This is the “so what” book that follows up the historical study of Cassiodorus. The key thing I’m fussing with is this: how do educated laypeople, familiar with the tenets of modern biblical criticism, go to somebody like Cassiodorus (or even Augustine) and use patristic work on the psalms profitably to aid the modern spiritual life?

Work is progressing on it, and I think I’m about at the point to begin releasing sections of it on the blog to test out. It’s good for me to see how people who don;t live inside my head or household react to what I’m trying to get across.

One thing I’ve already determined is that the title may need a tweak; the second part perhaps should read “Learning to Pray the Psalms with Cassiodorus and Benedict” or maybe even “Praying the Psalms with Cassiodorus and Benedict.” That’s because the more I work with Cassiodorus and his reception history, the more convinced I am that his psalm commentary fits hand-in-glove with Benedict’s rule. I’m not suggesting that they knew each other or anything, but that the two works complement each other perfectly and that the circulation of Cassiodorus’s Explanation of the Psalms appears to demonstrate this.  What I will say is that, despite his genius in so many other areas, Leclercq made an error in painting Benedict and Cassiodorus as oppositional figures. In Love of Learning and Desire for God (which you really should read if you haven’t), Leclercq positions the two as he does reading Benedict’s Rule as being opposed to the spirit of Cassiodorus’s Institutions. He, like so many others, read the wrong book by Cassiodorus and incorrectly identified the Institutions as being more important than the Psalm commentary.  The manuscript distributions in early medieval Europe clarify to true state of things…

In any case, look for modern prayerful engagement with patristic psalm exegesis to be showing up here over the next few months mixed in with other stuff that’s floating around in my head.

The Forthcoming Book

Another thing that has been occupying my time is the Cassiodorus book projects. I’ve shared a certain amount of that here but not tons. A couple of dedicated readers of the blog helped me plow through the manuscript and tighten it up a bit, but then we entered the waiting phase when the publisher does their magic with what I sent in. Well—that time is almost up!

I received an email from the publicist yesterday that the new book is back from the printer and will be distributed shortly; Amazon is saying that it will be released on December 15th.

So—the forthcoming book is entitled Honey of Souls: Cassiodorus and the Interpretation of the Psalms in the Early Medieval West. Here’s what the blurb says:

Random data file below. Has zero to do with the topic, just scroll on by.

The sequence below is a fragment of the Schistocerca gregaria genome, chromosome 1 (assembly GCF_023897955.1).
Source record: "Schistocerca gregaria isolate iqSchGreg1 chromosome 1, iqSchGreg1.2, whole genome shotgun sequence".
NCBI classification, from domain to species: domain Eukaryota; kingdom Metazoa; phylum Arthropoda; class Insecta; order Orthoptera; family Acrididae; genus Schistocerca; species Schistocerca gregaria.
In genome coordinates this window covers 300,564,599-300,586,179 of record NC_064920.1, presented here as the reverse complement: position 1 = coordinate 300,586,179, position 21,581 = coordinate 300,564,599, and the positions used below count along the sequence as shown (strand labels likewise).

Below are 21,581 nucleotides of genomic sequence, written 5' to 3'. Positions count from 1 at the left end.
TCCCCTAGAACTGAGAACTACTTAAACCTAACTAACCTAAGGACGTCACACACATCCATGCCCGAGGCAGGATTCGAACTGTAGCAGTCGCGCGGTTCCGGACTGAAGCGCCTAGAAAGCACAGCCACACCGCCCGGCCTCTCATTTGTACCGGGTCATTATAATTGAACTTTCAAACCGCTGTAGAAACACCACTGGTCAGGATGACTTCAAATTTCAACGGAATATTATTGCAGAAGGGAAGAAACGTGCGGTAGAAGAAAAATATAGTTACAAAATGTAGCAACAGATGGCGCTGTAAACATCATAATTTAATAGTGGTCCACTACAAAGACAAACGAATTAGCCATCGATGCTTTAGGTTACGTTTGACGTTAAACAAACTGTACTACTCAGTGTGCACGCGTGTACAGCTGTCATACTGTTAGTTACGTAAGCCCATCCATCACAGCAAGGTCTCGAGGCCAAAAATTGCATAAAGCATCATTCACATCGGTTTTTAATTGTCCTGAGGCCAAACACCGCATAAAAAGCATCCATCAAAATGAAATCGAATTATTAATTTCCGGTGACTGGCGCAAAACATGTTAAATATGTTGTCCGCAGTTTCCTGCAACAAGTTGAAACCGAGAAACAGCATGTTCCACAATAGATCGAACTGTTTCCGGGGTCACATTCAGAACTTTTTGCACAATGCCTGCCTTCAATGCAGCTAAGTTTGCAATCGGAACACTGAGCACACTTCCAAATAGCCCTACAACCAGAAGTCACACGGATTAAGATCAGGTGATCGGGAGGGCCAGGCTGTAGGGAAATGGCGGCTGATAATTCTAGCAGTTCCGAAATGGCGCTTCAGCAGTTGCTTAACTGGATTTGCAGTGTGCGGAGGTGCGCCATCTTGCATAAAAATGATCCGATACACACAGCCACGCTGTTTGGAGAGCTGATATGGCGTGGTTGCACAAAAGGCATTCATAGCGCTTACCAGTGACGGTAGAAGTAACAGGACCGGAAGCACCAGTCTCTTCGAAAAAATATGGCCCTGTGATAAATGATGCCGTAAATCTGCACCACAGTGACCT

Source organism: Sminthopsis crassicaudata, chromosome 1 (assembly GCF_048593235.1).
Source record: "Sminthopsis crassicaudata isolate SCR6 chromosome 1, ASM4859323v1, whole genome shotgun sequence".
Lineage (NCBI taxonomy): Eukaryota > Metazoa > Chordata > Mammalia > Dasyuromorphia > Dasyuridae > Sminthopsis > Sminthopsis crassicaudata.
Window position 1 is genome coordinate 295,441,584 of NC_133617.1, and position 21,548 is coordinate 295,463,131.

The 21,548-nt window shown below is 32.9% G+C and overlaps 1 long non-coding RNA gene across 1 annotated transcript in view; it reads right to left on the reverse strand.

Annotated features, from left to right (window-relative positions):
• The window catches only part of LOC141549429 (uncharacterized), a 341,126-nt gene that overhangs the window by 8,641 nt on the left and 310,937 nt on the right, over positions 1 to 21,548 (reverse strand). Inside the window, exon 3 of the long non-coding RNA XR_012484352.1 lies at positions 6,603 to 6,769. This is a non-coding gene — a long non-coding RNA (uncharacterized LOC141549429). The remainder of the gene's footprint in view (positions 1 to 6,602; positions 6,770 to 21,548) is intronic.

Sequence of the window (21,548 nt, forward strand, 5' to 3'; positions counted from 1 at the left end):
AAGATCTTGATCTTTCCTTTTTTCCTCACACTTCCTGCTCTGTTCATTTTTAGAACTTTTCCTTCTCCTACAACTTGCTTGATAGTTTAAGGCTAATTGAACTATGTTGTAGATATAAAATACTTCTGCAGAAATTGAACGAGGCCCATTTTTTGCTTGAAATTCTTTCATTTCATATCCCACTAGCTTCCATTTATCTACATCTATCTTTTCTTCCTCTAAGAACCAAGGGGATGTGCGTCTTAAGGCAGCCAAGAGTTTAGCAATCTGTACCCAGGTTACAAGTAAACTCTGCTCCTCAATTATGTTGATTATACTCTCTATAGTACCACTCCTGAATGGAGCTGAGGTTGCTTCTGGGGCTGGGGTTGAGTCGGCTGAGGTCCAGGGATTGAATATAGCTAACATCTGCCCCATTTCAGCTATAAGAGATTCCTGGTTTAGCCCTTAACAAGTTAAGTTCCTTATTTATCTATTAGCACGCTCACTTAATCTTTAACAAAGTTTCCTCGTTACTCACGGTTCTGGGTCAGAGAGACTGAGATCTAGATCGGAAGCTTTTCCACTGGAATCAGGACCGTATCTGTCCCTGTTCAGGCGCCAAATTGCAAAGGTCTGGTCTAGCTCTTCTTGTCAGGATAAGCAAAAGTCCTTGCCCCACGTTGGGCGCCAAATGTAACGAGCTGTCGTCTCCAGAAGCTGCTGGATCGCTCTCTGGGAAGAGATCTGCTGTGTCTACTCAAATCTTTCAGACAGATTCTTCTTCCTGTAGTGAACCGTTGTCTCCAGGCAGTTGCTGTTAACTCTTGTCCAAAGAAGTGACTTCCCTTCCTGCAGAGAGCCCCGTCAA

The Honey of Souls is the first full-length study of the Explanation of the Psalms by Cassiodorus. While the Explanation became a seminal document for the monastic movement in the West and was eagerly read and widely quoted for centuries, it has languished in relative obscurity in the modern period. Derek Olsen explores Cassiodorus and his strategies for reading as a window into a spirituality of the psalms that defined early Western biblical interpretation.

While Cassiodorus and his writings were my main target, I found out fairly soon on that I couldn’t talk about him properly without backing up quite a bit and talking about the psalms, their place in Late Antiquity, and how literacy, technology, and the spread of the faith interacted with one another. As a result, this is a much more wide-ranging book than the title alone might indicate. I talk about why the psalms came to be so important, how they factored into the monastic movement and monastic education, and then wander through how a variety of interpreters from Origen to Hilary to Athanasius to Augustine talked about them.

Another thing that I focused on was materiality and physicality. We tend to think of Scripture and hermeneutics in abstract intellectual terms. I emphasize here the material nature of not just books and their tangibility but the process of scholarship as well. In fact, I make the case that one of the classically disputed points about Cassiodorus’s commentary—how it relates to Augustine’s sermon series on the psalms—is best solved by considering the conditions under which Cassiodorus encountered Augustine’s work and borrowed from it. In short, I suggest that he never owned the whole thing and, as a result, worked off notes taken down in dictation as a library copy was being read…

Unlike Reading Matthew with Monks which is an adaptation of my dissertation, this book was designed from the ground up to be a book for interested lay people or introductory college/seminary level. Although the content digs into some academic material, I don’t think of it as an academic book. In tone and readability, it’s designed for regular people. So—if you have an interest in the Psalms and how Christians have prayed them through the centuries, I urge you to take a look!


All that having been said, you would not be wrong if you noticed that I said “projects” up above. This book is part 1. This is the historical look at Cassiodorus suitable either for readers of faith or for readers of no faith at all. It’s a non-confessional historical study. Part 2 takes the next step and asks what modern practicing Christians can learn from Cassiodorus about praying the Psalms. That’s the one I’m working on now…